Central Park Station – For Developers Seeking Tenants And Tenants Seeking Top Talent, Art Works
July 26, 2018
In the dog-eat-dog world forged from today’s battle for top talent, employers are no longer content offering free beer and fitness centers as job candidate bait. That trend hasn’t been missed by architects and developers, who are weaving into the very core of their environments aesthetics that engender innovation and expressive thought.
They’re doing so in the hopes of attracting tenants that in turn believe these aesthetic environments will captivate and appeal to the right kind of employees. The ways architects and developers are incorporating art in spec office buildings still lacking the distinctive personalities of future tenants is as ingenious as the art itself. Is it just possible that when it comes to luring talent, art works? Let us examine a few examples.
Within Chicago’s fresh-off-the-drawing-boards Lincoln Yards riverfront district on the city’s North Side, Baker Development Corp. commissioned murals from street artists Hebru Brantley and ROA to adorn ancient industrial structures facing its state-of-the-art building. That edifice also spotlights a half dozen Max Sansing murals collectively titled “The Process” that convey the creative cycle’s successive stages.
“We are strong believers in the idea that the neighborhood and the building truly feed off one another,” says Dan Slack, principal at Baker Development Corp. “Max Sansing has called the murals that face and surround our building ‘a public art salon,’ which speaks to our goal of not only creating value but also change in our developments.” He continues:
2017 N. Mendell is the first Class-A office building in this formerly industrial, newly rezoned Lincoln Yards area, and we consider it our role to be part of the transition in a way that links its past to its present in an authentic and original way. The art surrounding the building adds color and brightens up the aesthetic and creates a unique destination for Class A office tenants . . . At 2017 N. Mendell, murals from some of the most impressive public artists in Chicago will provide the backdrop to office workers’ and visitors’ work days. When they take a break from the office, the art will present a source of inspiration and reinvigorate their sense of creativity, even on the longest days.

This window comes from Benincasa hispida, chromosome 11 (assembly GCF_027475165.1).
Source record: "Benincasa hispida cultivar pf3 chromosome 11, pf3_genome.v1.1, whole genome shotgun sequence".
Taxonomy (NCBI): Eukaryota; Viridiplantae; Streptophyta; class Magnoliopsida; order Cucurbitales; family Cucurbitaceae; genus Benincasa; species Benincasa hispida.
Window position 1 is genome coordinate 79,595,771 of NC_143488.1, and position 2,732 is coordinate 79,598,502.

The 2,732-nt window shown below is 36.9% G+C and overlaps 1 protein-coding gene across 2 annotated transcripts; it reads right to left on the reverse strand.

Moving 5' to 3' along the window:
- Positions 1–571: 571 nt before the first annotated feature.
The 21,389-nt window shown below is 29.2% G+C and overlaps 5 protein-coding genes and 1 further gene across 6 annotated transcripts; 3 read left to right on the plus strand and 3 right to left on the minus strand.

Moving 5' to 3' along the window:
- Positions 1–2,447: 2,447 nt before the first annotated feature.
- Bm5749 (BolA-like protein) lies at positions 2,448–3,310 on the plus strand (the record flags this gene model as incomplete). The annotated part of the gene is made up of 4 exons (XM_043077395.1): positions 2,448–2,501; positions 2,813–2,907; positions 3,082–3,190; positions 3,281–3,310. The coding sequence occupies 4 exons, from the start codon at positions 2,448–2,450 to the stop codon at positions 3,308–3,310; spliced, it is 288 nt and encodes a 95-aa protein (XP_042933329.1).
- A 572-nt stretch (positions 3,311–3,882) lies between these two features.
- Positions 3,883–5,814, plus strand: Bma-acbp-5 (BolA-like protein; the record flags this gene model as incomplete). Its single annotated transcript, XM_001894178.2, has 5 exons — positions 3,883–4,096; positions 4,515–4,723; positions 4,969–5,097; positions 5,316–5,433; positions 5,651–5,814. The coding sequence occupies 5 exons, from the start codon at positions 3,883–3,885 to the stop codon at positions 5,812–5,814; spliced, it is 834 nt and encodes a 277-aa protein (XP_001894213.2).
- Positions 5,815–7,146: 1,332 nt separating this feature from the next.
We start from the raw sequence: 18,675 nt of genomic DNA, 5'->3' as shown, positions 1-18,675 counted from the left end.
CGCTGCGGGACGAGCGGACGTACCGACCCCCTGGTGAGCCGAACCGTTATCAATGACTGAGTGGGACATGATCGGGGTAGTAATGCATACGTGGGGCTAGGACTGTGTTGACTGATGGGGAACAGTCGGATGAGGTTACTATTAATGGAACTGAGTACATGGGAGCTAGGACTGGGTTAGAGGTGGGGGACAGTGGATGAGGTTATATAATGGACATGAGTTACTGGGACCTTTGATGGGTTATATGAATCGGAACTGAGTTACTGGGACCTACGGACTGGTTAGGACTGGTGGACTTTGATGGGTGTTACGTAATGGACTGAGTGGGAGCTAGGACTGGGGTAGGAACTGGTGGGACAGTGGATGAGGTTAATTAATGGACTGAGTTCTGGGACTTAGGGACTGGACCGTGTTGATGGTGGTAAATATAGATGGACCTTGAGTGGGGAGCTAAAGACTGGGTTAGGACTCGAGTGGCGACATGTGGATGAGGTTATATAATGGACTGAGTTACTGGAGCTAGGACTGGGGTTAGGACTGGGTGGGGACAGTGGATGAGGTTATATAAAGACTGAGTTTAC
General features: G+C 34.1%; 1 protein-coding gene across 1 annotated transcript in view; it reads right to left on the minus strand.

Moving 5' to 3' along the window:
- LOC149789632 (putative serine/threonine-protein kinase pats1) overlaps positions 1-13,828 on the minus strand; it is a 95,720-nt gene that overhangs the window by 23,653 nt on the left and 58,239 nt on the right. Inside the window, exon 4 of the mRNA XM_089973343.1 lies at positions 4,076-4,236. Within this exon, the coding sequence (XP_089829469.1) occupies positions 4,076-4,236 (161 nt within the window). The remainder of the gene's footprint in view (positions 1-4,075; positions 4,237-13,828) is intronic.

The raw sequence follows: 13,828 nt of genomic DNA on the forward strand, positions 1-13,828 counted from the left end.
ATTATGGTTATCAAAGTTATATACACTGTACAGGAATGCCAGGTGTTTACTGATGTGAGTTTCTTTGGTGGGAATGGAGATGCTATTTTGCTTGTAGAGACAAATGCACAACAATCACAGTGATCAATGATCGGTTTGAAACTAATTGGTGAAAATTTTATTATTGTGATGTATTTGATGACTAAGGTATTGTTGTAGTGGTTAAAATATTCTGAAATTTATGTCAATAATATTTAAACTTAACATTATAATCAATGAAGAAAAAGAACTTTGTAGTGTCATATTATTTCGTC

In Denver, a TOD called Central Park Station planned for the Mile High City’s Stapleton enclave will be graced by lenticular cloud shade structures designed to conjure thoughts of the eye-catching layered clouds skidding above the wide-open Colorado plains. The Denver office of KTGY Architecture + Planning, which is designing the multi-use development, commissioned Denver-based landscape architects Dig Studio to deliver an ornamental yet functional design that offers both beauty and shade.
“From the moment you step inside the building, the first impression is that this is an escape from the mundane,” said Terris Willis, principal of the Denver office of KTGY. “The art is kinetic, and not static, allowing a more immersive experience relative to the scene portrayed. The art will rotate with the seasons, the time of day, and potentially the mood of the community.
“Outside in the plaza, the lenticular cloud shade structures are first and foremost functional, providing shade for those passing through or perching in the central space while we all wait for the numerous trees in the plaza to mature and take over that function. Denver’s sun can be intense . . shade is an important consideration.”
Back in the Windy City, celebrated Chicago artist Jason Pickelman was awarded a six-figure commission to curate art for a renovated boutique loft office building at 1440 N. Dayton in the city’s trendy North Side Lincoln Park neighborhood. SOI:01, the building’s developer, prized art to such an extent the building will showcase paintings, sculptures, 3-D art and even custom-designed wallpaper that whispers of the structure’s legacy. It’s all in an effort to bestow upon tenants and their guests a “mindful aesthetic experience.”
Said Pickelman: “Art suggests and differentiates. It’s active, even though it’s just hanging there silently. Art expands our sense of what is possible in the same way a poem can suggest a state of mind. Art is about what is possible; whether that is replicating a still life or painting an abstract composition. As we spend the better part of our days in spaces other than our homes, commercial office spaces are a unique venue to send these visual koans out into the world.”